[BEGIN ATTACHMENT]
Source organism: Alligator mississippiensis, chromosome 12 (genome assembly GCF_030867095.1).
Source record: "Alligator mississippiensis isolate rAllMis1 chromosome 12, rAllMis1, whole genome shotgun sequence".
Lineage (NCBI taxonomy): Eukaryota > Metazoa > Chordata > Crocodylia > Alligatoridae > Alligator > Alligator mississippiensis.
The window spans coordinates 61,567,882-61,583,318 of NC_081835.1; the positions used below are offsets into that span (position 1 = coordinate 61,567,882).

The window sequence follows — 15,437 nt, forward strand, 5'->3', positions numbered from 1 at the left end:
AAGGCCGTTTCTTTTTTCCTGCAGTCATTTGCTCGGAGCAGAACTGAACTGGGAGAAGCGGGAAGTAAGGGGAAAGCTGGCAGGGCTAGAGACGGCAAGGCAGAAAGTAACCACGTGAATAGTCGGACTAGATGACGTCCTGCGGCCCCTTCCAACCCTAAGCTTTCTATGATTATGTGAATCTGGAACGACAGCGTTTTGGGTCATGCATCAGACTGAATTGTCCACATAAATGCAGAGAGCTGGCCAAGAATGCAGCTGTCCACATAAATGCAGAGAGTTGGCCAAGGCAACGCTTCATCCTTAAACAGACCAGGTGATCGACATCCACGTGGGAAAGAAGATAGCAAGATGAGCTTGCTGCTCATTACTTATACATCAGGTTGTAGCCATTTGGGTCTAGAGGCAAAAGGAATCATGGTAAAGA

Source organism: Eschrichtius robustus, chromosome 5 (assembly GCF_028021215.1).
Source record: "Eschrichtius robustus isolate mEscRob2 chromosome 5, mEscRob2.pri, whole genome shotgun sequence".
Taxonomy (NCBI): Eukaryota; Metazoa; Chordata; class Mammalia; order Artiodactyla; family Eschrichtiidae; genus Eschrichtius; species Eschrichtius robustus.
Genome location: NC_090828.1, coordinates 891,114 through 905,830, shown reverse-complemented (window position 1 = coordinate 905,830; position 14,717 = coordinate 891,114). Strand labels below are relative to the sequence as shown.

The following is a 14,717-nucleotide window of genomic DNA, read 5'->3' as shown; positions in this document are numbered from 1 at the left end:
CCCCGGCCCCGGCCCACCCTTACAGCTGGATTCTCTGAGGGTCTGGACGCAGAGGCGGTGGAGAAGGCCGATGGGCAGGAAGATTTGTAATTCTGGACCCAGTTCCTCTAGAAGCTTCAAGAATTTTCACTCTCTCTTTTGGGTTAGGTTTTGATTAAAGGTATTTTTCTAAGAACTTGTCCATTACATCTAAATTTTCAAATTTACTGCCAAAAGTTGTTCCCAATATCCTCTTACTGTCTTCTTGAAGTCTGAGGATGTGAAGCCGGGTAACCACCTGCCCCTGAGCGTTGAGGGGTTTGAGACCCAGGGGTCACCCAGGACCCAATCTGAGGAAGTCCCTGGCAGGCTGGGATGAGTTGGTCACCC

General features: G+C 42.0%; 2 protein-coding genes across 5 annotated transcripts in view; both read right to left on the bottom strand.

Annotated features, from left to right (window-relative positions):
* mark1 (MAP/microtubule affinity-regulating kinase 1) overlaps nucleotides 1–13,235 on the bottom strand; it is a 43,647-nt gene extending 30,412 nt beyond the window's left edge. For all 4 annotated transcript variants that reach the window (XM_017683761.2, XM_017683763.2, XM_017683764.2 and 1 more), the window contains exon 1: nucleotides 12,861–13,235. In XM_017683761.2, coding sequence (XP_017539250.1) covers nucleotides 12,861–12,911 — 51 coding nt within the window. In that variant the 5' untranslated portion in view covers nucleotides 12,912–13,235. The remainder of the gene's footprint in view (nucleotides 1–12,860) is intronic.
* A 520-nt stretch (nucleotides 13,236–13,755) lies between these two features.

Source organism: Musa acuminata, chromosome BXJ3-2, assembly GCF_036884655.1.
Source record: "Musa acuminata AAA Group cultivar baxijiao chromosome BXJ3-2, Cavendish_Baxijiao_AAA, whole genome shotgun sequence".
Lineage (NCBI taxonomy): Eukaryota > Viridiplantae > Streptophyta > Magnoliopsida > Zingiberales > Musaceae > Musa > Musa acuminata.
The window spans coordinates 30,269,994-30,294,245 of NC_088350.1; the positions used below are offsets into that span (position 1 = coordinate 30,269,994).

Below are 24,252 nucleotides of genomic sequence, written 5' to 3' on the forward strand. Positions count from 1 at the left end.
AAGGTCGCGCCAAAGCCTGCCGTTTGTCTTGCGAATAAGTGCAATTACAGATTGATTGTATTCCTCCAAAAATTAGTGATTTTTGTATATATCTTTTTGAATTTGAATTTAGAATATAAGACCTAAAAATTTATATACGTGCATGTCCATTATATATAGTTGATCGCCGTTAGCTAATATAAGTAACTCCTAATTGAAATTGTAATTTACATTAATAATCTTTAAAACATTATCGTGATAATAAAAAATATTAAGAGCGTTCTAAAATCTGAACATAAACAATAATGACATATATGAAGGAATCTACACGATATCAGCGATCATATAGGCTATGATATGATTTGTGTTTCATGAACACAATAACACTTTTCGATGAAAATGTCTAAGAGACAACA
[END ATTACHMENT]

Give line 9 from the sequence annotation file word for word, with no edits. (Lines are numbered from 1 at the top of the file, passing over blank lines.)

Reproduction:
Taxonomy (NCBI): Eukaryota; Metazoa; Chordata; class Mammalia; order Artiodactyla; family Eschrichtiidae; genus Eschrichtius; species Eschrichtius robustus.